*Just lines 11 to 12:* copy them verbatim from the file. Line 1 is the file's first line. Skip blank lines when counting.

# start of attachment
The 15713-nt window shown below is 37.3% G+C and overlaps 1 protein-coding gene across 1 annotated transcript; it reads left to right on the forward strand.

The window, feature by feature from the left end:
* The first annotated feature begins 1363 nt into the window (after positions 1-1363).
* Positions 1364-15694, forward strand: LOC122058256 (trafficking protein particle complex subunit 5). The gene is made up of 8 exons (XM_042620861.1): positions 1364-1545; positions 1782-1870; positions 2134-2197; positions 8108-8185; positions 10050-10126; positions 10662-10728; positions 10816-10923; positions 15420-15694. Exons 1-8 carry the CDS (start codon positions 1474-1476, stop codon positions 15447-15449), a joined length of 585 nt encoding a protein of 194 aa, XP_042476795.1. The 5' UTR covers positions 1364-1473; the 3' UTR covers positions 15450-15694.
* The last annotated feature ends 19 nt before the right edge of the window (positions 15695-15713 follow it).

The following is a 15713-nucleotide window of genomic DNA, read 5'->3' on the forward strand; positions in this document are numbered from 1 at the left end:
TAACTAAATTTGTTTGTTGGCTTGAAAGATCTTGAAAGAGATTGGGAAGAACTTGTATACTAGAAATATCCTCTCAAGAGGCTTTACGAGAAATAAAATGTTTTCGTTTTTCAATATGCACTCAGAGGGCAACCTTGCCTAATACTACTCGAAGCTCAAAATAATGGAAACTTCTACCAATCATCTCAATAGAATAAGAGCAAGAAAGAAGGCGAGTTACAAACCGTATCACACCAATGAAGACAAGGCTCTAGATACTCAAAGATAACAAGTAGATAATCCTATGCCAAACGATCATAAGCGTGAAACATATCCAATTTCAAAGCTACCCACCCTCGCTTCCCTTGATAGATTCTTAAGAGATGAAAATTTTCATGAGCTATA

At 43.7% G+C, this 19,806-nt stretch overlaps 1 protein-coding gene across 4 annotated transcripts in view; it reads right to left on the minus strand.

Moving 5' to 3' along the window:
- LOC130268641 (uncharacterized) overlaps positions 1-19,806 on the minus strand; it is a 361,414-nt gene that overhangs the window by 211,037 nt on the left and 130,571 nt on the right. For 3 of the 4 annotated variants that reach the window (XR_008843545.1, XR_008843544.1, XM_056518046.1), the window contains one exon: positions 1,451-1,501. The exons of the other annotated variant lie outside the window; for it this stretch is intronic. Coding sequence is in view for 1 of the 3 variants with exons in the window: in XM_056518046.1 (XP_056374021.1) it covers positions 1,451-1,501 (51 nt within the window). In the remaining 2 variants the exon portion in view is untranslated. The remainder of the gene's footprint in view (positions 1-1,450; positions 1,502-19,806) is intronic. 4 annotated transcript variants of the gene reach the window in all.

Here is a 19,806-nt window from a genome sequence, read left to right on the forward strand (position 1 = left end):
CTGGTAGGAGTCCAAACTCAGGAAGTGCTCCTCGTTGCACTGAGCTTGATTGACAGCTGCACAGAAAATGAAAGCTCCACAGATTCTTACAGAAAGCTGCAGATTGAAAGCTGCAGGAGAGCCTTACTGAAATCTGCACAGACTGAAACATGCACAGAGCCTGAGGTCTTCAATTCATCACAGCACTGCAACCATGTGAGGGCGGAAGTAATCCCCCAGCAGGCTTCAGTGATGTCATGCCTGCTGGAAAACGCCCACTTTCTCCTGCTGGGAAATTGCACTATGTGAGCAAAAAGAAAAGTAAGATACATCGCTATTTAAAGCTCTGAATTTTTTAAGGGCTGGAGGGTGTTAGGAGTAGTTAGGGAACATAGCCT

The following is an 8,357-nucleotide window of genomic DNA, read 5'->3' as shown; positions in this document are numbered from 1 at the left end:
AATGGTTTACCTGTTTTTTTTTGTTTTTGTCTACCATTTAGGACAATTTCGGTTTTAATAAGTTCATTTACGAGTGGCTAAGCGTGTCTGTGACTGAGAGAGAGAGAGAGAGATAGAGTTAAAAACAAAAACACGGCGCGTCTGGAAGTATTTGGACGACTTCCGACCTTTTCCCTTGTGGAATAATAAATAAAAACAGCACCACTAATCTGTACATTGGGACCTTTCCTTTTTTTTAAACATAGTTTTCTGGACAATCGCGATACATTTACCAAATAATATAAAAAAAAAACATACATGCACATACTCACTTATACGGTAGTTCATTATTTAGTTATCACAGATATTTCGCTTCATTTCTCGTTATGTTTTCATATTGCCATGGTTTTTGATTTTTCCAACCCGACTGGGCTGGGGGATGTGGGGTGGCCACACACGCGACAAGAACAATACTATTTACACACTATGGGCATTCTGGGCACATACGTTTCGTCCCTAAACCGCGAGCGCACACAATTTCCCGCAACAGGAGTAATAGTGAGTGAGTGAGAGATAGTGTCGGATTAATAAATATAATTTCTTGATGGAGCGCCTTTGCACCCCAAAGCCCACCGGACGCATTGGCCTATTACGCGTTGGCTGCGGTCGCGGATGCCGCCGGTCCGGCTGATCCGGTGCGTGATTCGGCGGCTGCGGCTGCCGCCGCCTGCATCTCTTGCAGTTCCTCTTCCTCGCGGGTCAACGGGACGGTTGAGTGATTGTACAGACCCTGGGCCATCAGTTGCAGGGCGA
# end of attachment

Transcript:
Here is a 19,806-nt window from a genome sequence, read left to right on the forward strand (position 1 = left end):
CTGGTAGGAGTCCAAACTCAGGAAGTGCTCCTCGTTGCACTGAGCTTGATTGACAGCTGCACAGAAAATGAAAGCTCCACAGATTCTTACAGAAAGCTGCAGATTGAAAGCTGCAGGAGAGCCTTACTGAAATCTGCACAGACTGAAACATGCACAGAGCCTGAGGTCTTCAATTCATCACAGCACTGCAACCATGTGAGGGCGGAAGTAATCCCCCAGCAGGCTTCAGTGATGTCATGCCTGCTGGAAAACGCCCACTTTCTCCTGCTGGGAAATTGCACTATGTGAGCAAAAAGAAAAGTAAGATACATCGCTATTTAAAGCTCTGAATTTTTTAAGGGCTGGAGGGTGTTAGGAGTAGTTAGGGAACATAGCCT